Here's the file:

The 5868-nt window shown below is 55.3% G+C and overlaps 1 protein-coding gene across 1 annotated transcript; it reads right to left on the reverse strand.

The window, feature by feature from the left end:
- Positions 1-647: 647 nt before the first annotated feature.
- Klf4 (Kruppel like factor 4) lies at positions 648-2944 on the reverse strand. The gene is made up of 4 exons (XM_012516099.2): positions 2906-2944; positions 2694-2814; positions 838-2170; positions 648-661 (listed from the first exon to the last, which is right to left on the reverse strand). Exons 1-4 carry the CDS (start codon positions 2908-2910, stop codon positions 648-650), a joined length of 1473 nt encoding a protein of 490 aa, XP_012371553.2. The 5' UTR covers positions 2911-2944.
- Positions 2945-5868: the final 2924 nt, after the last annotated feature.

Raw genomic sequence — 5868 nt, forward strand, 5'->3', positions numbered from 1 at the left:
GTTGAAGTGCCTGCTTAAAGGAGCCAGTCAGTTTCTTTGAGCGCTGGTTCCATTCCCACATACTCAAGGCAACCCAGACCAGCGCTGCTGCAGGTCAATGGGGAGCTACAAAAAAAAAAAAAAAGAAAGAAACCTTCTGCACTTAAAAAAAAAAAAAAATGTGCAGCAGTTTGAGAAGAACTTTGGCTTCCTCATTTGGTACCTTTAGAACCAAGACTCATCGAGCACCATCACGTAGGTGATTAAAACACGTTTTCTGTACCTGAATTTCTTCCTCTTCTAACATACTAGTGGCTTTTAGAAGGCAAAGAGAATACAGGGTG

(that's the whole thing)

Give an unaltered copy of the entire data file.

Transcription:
The 5868-nt window shown below is 55.3% G+C and overlaps 1 protein-coding gene across 1 annotated transcript; it reads right to left on the reverse strand.

The window, feature by feature from the left end:
- Positions 1-647: 647 nt before the first annotated feature.
- Klf4 (Kruppel like factor 4) lies at positions 648-2944 on the reverse strand. The gene is made up of 4 exons (XM_012516099.2): positions 2906-2944; positions 2694-2814; positions 838-2170; positions 648-661 (listed from the first exon to the last, which is right to left on the reverse strand). Exons 1-4 carry the CDS (start codon positions 2908-2910, stop codon positions 648-650), a joined length of 1473 nt encoding a protein of 490 aa, XP_012371553.2. The 5' UTR covers positions 2911-2944.
- Positions 2945-5868: the final 2924 nt, after the last annotated feature.

Raw genomic sequence — 5868 nt, forward strand, 5'->3', positions numbered from 1 at the left:
GTTGAAGTGCCTGCTTAAAGGAGCCAGTCAGTTTCTTTGAGCGCTGGTTCCATTCCCACATACTCAAGGCAACCCAGACCAGCGCTGCTGCAGGTCAATGGGGAGCTACAAAAAAAAAAAAAAAGAAAGAAACCTTCTGCACTTAAAAAAAAAAAAAAATGTGCAGCAGTTTGAGAAGAACTTTGGCTTCCTCATTTGGTACCTTTAGAACCAAGACTCATCGAGCACCATCACGTAGGTGATTAAAACACGTTTTCTGTACCTGAATTTCTTCCTCTTCTAACATACTAGTGGCTTTTAGAAGGCAAAGAGAATACAGGGTG